Southeastern Europe was a testing ground for the ESS and although different missions were going ahead, the general political and strategic direction was often not sufficiently defined. Cyprus was only part of “an enormous task” which the Union had ahead of itself, in terms of creating or influencing the creation of stable structures from Bihaj to Basra. The Union needed to develop state-building and democracy promoting strategies.  Even the US had done more, though the American approach could be criticized as overly simplistic. On state-building, Europe needed to use its comparative advantage and fully realize the difference between nation-state building (often the US approach) and state-building in the European sense, which included the creation of democratic, tolerant, multicultural states. He advocated the creation of research centres excellence for state-building as a starting point for the logistical implementation of related missions. This would be of particular use in countries in Central Asia, he suggested.

Turning to other geographic areas the EU was engaged in, he noted that Afghanistan, too, was at risk of turning into a political failure, as it was on the verge of becoming a ‘narco-economy’ – the effects of which would be felt in Europe, the principal destination for the drugs produced in Afghanistan; but would also have a destabilizing effect on transit countries e.g. in the Balkans. In Africa, where 22.000 troops were expected in Sudan at the end of the year – a mission likely to be underwritten by the UN - the international community and Europe faced the most complex state-building exercise to date – more difficult even than Iraq or Palestine, Mr. Bildt warned. If this mission failed, he predicted that the country  would enter into a “significant phase of disintegration.” He added “we have a massive operation down there but we are engaging in too little a discussion on our goals.”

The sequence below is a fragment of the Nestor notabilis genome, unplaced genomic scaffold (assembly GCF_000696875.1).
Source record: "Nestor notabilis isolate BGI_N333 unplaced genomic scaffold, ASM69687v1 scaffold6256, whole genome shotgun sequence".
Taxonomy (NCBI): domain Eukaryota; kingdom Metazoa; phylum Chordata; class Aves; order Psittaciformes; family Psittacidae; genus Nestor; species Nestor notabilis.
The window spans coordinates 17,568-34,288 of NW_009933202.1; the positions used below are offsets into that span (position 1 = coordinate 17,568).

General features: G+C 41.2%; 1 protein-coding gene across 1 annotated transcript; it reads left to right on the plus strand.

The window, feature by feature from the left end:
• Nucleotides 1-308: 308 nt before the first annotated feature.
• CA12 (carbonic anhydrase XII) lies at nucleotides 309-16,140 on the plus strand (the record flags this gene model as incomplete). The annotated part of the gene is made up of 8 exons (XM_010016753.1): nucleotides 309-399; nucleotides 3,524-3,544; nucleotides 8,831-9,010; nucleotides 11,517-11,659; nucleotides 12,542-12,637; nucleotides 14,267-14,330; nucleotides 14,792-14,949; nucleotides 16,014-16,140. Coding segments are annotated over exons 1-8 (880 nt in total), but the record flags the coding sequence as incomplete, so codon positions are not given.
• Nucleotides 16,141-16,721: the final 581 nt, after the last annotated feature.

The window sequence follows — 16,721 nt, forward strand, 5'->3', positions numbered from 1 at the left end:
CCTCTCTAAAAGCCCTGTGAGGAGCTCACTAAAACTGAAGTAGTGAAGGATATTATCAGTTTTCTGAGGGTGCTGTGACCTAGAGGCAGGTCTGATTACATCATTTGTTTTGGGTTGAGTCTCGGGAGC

On terrorism, Europe could play a larger role in stemming the root causes of terrorist activities that often developed out of national conflict. The Bosnian conflict, for example, had been a recruiting ground for fighters and operatives that later became active in Kashmir and Iraq. Recruitment activities were also going on within European countries and the European Union had to be vigilant in its monitoring and counter-action efforts.

The ESS and its institutional and political context

Respondent Giovanni Grevi said that in evaluating the ESS one had to see it in the context out of which it evolved. The document had been a part of a wider movement of EU reform. The ESS had established the Union as an external actor – it was not intended as a ‘how to’ guidebook on security and defence for every situation. The importance of the document should neither be over exaggerated nor undervalued. Had their been a credible European Foreign Minister in office, backed by an ESS, in the summer of 2002, perhaps the disarray over Iraq could have been avoided. Nevertheless, this institutional core needed time to develop and to foster common positions, coherence and necessary leadership.